Dinosaurs and dead girls might seem to make for an odd mix at first, but the levity in the Walking with Dinosaurs case proves to be a good counterbalance for the tragedy of Carly Beck’s desperate quest to find her daughter’s body. CSI has always had something of a dark sense of humor, but there are some truly delightfully zany moments here, such as when Henry offers Langston his help over the phone because “Hodges is out sick” and Langston turns to look at Hodges, not ten feet away from him, gleefully posing for a picture with an animatronic dinosaur. Hodges is downright ecstatic when the evidence leads him and Langston to the Walking with Dinosaurs show, and the look of pure joy on his face when he’s looking at the live show says it all. Hodges is in heaven.
The case is handled in a quirky, off-beat way: Jane Lewis, the avowed herbivore lover turns out to have some cravings for meat, which led her not only away from brachiosaurus but from her fiancé Brian as well… and into the arms of carnivorous Travis Kilborn, who comes on to Jane while Brian is off paying a visit to the concession stand, wooing her with admiration for the raw power of the T-Rex. In the interrogation towards the end of the episode, Langston reveals that he discovered a burger wrapper with Jane’s lipstick on it. She protests that the restaurant was out of garden burgers, but it’s clear she’s been lured away from her vegetarian ways. Is it all a little absurd? Sure, but it’s pretty funny, too.
The silliness in the Walking with Dinosaurs case offsets some of the heaviness in the episode’s other case, which revolves around the murder of a man whose daughter was kidnapped and presumed dead five years earlier. I scanned the episode guide on the chance that I’d forgotten the initial case—Greg’s comment about it occurring during the early days of his time in the field would put it somewhere in season five or maybe six—but the earlier case isn’t drawn from a previous CSI episode. It would have been a neat tie in if it had—and indeed, the flashback to Nick being confronted by a frantic Carly Beck really made it feel like the murder of the two girls had been the focus of an earlier episode—but none of the emotional weight is lost simply because it doesn’t hearken back to an episode five or six seasons ago.
Despite the fact that the audience never saw the earlier case play out, it’s obvious it was a significant one for Nick. He recognizes Phil Kohler right away, and is able to recall specific details from the case, including the names of both missing girls and the man put away for their murders. He also remembers Carly Beck, and his impression of her at the time was strong enough that five years later, he’s able to say with absolute certainty that she didn’t have a hand in her daughter’s disappearance or death—and he seems fairly certain she didn’t kill Phil Kohler either. The case weighs on Nick, to the point where at the end of the episode, he’s sitting with the burnt map, desperately trying to figure out what intersection it depicts. Greg picks up on it, and, after getting a soil analysis from the shovel from Hodges, he manages to locate the intersection the map depicts. Nick and Greg lock eyes for a moment, realizing they are finally going to be able to give Carly Beck the closure she needs.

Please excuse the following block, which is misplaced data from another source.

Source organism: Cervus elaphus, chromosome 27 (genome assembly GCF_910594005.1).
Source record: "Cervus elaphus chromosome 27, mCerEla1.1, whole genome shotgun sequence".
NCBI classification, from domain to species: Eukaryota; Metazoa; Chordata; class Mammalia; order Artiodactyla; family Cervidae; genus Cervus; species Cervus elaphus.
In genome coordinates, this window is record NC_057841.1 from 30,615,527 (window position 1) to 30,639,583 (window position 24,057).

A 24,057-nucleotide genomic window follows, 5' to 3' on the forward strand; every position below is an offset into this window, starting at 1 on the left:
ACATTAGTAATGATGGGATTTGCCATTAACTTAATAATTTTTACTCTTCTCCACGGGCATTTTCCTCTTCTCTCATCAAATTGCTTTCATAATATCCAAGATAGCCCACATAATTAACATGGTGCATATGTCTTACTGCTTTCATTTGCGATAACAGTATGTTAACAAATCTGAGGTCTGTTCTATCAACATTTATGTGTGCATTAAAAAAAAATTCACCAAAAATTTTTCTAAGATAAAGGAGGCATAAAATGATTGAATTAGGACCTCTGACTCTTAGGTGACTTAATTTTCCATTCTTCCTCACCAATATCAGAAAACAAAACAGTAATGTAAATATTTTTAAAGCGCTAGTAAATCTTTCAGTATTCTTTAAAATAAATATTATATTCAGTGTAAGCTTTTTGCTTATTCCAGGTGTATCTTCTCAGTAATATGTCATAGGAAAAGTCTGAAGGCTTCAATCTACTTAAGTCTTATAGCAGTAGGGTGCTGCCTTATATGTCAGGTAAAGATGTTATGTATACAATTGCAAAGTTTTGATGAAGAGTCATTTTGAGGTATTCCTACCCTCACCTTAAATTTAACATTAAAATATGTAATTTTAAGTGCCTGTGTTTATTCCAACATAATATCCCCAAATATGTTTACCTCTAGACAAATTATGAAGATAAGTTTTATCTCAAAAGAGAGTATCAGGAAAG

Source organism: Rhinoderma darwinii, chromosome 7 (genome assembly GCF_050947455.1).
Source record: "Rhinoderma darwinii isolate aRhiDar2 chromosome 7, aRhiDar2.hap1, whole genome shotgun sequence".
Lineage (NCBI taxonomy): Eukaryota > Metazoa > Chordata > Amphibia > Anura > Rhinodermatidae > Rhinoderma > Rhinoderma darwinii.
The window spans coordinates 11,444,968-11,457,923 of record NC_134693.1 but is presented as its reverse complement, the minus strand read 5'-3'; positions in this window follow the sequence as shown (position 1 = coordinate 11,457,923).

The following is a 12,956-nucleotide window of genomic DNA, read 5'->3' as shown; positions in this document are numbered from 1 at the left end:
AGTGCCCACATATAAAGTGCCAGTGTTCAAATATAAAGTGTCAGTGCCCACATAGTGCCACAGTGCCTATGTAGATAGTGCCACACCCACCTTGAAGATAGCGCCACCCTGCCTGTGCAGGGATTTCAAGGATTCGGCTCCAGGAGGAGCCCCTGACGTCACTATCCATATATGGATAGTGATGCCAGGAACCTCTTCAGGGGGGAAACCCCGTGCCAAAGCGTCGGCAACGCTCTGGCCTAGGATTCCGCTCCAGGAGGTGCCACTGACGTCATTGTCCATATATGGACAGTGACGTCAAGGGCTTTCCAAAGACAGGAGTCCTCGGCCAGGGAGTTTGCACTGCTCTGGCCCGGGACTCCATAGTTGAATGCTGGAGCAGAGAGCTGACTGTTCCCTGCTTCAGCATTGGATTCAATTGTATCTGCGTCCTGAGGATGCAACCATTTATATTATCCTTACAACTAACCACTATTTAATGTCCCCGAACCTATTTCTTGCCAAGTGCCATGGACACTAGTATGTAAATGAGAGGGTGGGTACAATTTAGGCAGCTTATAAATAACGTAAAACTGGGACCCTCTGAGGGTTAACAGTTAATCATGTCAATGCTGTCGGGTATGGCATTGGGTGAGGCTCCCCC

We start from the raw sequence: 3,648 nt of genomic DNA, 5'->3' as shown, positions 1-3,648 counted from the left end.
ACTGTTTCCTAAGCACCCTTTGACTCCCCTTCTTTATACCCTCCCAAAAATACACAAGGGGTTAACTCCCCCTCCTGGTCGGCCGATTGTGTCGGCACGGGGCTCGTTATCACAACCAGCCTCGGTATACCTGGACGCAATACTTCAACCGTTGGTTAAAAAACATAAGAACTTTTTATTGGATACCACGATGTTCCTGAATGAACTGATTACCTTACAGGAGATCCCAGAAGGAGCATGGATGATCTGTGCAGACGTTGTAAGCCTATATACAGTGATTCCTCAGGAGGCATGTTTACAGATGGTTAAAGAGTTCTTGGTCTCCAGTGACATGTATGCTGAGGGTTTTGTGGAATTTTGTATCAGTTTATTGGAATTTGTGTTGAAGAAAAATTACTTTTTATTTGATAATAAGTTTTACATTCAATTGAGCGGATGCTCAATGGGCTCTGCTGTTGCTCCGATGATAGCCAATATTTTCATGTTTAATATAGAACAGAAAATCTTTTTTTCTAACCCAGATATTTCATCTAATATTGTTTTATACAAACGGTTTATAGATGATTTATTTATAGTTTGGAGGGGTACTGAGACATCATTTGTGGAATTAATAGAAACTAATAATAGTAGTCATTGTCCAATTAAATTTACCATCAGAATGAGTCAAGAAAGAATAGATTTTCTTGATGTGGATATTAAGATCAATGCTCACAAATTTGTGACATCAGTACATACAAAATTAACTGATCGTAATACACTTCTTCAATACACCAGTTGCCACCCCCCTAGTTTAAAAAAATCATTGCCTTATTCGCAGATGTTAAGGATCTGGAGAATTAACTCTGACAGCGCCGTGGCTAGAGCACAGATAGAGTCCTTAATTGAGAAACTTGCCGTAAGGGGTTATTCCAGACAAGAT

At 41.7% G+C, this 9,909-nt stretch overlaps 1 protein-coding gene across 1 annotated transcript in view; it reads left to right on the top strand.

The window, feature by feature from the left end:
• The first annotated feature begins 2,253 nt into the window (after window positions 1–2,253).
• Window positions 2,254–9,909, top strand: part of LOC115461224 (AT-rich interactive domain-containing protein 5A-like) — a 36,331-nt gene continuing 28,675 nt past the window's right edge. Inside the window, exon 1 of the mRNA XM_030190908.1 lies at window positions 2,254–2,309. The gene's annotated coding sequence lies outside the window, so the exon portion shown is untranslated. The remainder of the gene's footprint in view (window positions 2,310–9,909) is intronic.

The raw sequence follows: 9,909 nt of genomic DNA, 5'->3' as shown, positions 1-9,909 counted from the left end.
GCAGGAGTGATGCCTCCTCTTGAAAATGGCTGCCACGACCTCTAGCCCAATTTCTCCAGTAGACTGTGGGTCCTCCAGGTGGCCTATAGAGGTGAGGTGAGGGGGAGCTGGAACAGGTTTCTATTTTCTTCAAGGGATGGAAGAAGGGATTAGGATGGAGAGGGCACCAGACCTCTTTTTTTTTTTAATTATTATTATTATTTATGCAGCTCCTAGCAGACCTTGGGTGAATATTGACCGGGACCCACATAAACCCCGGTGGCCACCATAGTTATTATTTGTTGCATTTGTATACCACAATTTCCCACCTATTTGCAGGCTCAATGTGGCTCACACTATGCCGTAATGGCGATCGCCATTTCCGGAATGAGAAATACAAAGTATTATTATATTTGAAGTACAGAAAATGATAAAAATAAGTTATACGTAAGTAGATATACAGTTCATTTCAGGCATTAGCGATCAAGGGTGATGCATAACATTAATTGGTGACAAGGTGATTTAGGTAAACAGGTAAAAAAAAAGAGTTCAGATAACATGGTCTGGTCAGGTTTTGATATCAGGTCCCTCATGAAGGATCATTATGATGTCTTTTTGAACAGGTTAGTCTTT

While Greg and a team dig up Rachael’s remains, Nick is tasked with the sad duty of informing Carly Beck that her child has at long last been found. Carly reacts just as we expect she would: the revelation she’s been relentlessly pursuing was simply an outlet to focus her anger and grief. She collapses into Nick’s arms, devastated by the confirmation. She may have been desperately seeking closure, but that finality also robs her of the glimmer of hope that perhaps somehow her daughter survived. Jessica Hecht gives a powerful performance as Carly; the audience sympathizes with her every step of the way.
Katee Sackhoff makes her first appearance as Detective Frankie Reed, a somewhat brash young detective who isn’t afraid to kick a door open or make an off-color joke at a crime scene. Sackhoff, whose claim to fame is playing the dynamic Starbuck on Battlestar Galactica, brings an energy to every role she tackles, but she’s more often than not pigeon-holed into playing outspoken characters, such as villainous Dana on 24 or wild child Teddy on Nip/Tuck. While Reed’s apology to Nick after she realizes he’s familiar with Kohner and might not have appreciated her wisecracks at the scene gives her some depth, I hope her character will prove to be something other than a hothead. The talented Sackhoff certainly has the range to play something else.
Source: "Cold Blooded"